Before the Digital Camera

Before digital cameras hit the photography market, I spent hours developing film, mixing chemicals, and printing images. My childhood Brownie was eventually replaced.  As we all did, I advanced to a 35 mm camera with lenses and filters. I still admire the work of early photographers who most likely never dreamed of a digital age. My post of a few black & white portraits deserve the light of day. Released from negative strips, contact sheets, and 3-ring binders out they go into the Universe. (Perhaps not quite that far.) The portraits are of friends, neighbors, and people I met along the way.

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In a Few Words . . . .

An information sign works best when stated in a few words. For example: a speed limit sign. Whenever a sign designer’s creativity clicks with me, I’ll take a picture. That brings me to today. While the corona virus encourages me to keep socially distant, I’ve had time to make a slide presentation. The image “Evolution and Psychology . . . ” taken in a northern Virginia suburb was shared by a friend, John McC. who also likes signs.

May the images bring a smile and brighten the moment for you.

Stay safe everyone.

1962 Bel Air Chevrolet – Rhyolite, NV

An easy seven miles on Route 374 separate Rhyolite, NV from Death Valley National Park. Set into the Bullfrog Hills, the mining town was abandoned in 1920. Still the site invites curious travelers to scout the area for whatever catches their eye. Chain link fencing surrounds the train station, an old caboose has nowhere to go, and the concrete shell of a bank building looms large. I gave all my attention to a ’62 Chevrolet with a rusted firewall.

The old Chevy has held up despite the affects of oxidation. Its firewall displays beautiful compositions in line, color, and texture.

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Jack Beal Mosaics – Times Square

New York City, ever an adventure in art, culture, and life itself, came to the fore in the 41st IRT subway (7th Avenue). The much-admired Jack Beal (1931 – 2013) mosaics have, no doubt, been photographed many, many times. I had to have my own images of The Onset of Winter and The Return of Spring. The murals depict the Greek myth of Persephone, the goddess of spring. Kidnapped by Hades, she was forced to live in the underground for half of the year. Demeter, her mother and goddess of harvest, asked Zeus to intervene. Long story – Persephone and her mother were reunited for half of the year. Thus, earth has six months of springtime and summer.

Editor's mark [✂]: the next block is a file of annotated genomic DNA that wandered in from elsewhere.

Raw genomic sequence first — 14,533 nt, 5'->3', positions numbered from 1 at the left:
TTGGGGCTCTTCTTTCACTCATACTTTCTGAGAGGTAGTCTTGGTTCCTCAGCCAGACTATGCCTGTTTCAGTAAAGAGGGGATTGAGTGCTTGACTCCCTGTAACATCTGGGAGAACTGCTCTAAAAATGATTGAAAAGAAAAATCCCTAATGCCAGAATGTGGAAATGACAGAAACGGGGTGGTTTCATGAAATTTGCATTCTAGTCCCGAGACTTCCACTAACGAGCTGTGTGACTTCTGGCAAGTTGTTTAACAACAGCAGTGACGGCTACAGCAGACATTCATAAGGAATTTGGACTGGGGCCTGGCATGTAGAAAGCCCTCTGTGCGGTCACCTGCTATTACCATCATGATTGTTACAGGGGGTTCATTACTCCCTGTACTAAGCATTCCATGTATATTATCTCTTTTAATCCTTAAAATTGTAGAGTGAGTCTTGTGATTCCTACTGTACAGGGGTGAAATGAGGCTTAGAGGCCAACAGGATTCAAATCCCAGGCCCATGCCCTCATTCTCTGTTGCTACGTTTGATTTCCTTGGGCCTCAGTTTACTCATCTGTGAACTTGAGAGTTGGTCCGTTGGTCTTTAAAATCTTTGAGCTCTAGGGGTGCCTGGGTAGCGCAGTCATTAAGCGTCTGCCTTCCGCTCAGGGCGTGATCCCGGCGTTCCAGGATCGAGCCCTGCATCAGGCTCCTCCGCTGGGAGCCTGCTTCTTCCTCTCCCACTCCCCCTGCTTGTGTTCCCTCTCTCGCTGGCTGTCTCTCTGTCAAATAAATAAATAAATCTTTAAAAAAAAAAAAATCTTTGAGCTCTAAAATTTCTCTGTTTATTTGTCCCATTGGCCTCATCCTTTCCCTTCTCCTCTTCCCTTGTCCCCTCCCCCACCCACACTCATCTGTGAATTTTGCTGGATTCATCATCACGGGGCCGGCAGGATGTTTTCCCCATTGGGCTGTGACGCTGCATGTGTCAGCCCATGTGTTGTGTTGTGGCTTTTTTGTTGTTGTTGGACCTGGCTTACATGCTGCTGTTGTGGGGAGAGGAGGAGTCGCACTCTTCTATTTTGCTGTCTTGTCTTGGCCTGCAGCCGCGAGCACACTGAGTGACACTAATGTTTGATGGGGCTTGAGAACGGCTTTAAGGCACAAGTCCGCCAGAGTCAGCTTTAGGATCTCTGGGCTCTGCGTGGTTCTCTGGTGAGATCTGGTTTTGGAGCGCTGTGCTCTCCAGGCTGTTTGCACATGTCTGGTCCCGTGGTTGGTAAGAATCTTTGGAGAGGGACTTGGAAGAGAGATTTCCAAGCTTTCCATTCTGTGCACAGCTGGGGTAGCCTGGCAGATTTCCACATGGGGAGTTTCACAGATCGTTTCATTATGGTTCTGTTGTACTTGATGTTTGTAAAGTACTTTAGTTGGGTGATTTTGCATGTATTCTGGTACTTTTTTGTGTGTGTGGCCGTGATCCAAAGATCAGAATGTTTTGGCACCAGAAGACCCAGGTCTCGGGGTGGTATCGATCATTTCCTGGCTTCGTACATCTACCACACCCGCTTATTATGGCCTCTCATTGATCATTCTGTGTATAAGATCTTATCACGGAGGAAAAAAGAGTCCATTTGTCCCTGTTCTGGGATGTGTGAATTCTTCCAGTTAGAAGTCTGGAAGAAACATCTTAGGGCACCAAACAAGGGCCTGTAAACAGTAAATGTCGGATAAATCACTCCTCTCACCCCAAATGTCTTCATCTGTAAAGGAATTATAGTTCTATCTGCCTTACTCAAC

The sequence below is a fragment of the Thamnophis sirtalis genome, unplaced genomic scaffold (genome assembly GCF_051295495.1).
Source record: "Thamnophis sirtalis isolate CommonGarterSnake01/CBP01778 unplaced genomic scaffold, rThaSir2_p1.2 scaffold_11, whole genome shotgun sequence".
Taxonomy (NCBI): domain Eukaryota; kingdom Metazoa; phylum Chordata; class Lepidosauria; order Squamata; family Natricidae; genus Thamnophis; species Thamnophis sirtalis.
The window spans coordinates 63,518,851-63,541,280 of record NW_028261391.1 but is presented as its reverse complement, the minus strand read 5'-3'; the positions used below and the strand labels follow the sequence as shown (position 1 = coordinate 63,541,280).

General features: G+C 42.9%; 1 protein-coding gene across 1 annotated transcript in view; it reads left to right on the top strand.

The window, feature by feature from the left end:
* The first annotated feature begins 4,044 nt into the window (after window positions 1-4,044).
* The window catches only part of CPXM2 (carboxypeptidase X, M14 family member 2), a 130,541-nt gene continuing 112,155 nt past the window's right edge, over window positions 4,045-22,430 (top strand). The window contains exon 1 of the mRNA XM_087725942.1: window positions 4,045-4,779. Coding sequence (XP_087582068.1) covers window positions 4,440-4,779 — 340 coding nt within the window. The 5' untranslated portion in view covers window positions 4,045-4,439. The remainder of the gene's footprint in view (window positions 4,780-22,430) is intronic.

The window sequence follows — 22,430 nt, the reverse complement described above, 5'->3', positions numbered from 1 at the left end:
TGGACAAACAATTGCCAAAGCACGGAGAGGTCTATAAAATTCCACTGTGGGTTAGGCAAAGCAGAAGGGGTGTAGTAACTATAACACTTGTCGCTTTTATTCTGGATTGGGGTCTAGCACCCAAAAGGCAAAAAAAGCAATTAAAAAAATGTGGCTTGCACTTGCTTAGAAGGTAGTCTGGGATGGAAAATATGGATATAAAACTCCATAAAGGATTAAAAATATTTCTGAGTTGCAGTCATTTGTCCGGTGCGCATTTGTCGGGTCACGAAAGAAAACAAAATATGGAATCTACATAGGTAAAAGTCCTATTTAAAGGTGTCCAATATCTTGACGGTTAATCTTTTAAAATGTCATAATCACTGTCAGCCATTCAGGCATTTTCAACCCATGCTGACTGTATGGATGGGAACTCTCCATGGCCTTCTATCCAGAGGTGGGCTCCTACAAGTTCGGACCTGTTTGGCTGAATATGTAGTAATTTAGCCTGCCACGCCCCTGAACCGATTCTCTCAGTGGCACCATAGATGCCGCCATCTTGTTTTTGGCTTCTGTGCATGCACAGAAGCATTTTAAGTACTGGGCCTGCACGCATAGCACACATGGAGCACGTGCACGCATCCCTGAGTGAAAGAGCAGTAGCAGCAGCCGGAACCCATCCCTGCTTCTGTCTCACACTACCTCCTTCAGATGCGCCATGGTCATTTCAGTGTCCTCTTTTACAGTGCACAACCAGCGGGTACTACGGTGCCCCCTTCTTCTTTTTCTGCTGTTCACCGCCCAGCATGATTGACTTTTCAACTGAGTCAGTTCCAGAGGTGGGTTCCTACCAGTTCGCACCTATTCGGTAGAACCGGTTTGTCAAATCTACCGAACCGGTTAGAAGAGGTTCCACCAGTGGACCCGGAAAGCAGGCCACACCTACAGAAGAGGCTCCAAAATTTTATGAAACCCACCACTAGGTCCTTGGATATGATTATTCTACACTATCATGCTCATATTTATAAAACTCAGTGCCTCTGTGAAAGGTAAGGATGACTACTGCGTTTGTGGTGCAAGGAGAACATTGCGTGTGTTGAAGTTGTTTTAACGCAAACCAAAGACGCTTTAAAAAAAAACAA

Sunny Puerto Rico

A week of sun and fun in Puerto Rico – when I lived in New York, I’d take 3-day weekend trips to San Juan. Lutece on the Beach, a favorite guest house in Ocean Park, is now just a picture on a postcard. Condo towers, hotels, and gated communities are the new normal. Still, the charm remains in historic Old San Juan, Luquillo, El Yunque, and La Perla. If you haven’t been to the island, I say, go and enjoy! We rented a car from Alamo and got right into stampedes of wild drivers. For all the recklessness, I never saw a collision.

Our first destination and reason to visit was the Arecibo Observatory. The internet has all the facts about the world’s second largest single-dish radio telescope. Nearby on PR-10 is Cueva Ventana with two small dry caves and guided tours. On the eastern end of the island is beautiful Luquillo Beach. We went back to El Yunque, a rain forest with hiking trails, waterfalls, and a zipline. The road down the back side of the mountain is still being repaired. Remember Hurricane Maria?

We stopped for a seafood lunch at Ernestina’s in Luquillo. Then on to lovely road that skirts the beach to Loiza. On a gorgeous Sunday people spread out on the beach, under trees, and in the water. We met a woman who after living in Miami for eight years has returned to the island. She’s happy with her decision. Life is good!

Old San Juan, another favorite place to explore. We scheduled a 2-hour walking tour with David Rodriquez (recommend). Since the Harmony of the Seas (6,000+ passengers) was docked in the harbor, streets were crowded with tourists. Ships stay for a day and sail on. Those tourist dollars sure help the economy. We had the rental car and slithered it through the narrow street of La Perla, and visited the cemetery. A 75 cent ferry drive takes passengers from the harbor over to Catano. We wanted to take a bus from Catano to Bayamon, but let that idea pass. The interior bus the windows were opaque – what was that all about? No view, no bus ride.

Explore Puerto Rico – the islands of Vieques and Culebra. So much to see and, indeed, tourist dollars will help the economy.  Enjoy the photos!

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Windy Day

Tucson – November 13. All through the night an east wind battered chimes, shook the potted petunias silly, and snapped tree branches from their trunks. In early morning at Abby-walking time, I buffeted the wind with a jacket and an Annie Hall hat pulled down over my ears. A great day for sailing! Except, I don’t live anywhere near the sea. Let me share some images with you to show the beauty of wind, rain, and sky. You can almost smell the fresh, clear air.

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Robert Louis Stevenson:

O wind, a-blowing all day long. O wind, that sings so loud a song.

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